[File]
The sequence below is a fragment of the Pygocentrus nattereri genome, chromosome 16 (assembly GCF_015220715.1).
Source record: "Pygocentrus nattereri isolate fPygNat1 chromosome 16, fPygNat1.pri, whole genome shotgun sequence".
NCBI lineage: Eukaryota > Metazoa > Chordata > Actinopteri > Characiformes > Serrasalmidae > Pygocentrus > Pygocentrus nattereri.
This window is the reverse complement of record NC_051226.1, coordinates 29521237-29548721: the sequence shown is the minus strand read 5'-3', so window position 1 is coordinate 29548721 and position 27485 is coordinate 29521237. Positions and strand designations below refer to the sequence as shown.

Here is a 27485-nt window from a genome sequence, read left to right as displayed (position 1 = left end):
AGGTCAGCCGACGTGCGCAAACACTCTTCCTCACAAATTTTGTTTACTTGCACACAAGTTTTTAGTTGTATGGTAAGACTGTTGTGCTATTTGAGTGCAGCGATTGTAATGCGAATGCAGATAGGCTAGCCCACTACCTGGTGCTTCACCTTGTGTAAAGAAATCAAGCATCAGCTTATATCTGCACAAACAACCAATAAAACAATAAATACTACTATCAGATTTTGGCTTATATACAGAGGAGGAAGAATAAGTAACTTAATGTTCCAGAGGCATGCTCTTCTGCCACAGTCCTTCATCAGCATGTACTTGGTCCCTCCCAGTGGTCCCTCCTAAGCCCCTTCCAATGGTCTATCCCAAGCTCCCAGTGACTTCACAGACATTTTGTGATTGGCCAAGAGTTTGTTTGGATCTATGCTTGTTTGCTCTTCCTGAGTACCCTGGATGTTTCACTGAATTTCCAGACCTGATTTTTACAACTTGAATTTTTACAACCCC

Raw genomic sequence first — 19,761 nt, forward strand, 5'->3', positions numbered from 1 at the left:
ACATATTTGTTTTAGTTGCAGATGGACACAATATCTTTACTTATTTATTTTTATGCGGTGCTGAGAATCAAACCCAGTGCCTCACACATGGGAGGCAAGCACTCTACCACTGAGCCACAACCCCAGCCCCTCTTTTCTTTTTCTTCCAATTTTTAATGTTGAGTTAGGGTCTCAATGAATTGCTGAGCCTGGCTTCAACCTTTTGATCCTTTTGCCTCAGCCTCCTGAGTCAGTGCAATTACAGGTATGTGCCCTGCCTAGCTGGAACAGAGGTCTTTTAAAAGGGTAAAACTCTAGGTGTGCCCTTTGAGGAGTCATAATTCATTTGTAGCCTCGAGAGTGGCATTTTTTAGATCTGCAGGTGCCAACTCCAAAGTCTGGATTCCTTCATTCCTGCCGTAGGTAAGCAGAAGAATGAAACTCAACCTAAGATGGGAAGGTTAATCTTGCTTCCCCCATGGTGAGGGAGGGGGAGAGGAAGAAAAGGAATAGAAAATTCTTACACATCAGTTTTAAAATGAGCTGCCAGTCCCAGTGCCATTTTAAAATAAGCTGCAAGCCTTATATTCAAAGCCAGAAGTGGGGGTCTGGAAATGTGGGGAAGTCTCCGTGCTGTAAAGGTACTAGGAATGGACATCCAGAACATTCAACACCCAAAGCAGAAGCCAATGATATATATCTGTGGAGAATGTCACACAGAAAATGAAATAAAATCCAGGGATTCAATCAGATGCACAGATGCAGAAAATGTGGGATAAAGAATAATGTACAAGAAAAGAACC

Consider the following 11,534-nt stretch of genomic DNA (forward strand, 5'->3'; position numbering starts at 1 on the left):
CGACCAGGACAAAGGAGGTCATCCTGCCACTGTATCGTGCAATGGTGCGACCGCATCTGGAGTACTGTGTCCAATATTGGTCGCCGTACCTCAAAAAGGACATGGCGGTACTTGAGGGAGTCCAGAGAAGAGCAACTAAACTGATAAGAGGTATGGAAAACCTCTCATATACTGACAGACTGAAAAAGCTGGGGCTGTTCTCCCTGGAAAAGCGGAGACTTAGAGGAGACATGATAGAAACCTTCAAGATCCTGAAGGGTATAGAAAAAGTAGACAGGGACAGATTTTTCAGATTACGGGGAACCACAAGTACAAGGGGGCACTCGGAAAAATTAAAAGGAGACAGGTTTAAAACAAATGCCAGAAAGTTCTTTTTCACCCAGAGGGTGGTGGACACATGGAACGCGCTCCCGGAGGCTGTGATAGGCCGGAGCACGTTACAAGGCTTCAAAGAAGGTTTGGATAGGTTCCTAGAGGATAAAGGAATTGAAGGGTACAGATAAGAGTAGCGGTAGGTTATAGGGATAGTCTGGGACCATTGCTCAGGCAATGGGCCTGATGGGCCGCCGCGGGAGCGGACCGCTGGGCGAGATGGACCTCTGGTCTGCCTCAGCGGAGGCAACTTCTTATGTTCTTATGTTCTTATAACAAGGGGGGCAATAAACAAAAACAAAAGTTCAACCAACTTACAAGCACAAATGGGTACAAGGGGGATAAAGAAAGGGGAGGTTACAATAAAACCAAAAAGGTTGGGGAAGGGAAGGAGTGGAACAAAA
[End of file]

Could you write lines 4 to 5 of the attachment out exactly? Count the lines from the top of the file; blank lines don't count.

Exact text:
This window is the reverse complement of record NC_051226.1, coordinates 29521237-29548721: the sequence shown is the minus strand read 5'-3', so window position 1 is coordinate 29548721 and position 27485 is coordinate 29521237. Positions and strand designations below refer to the sequence as shown.

Here is a 27485-nt window from a genome sequence, read left to right as displayed (position 1 = left end):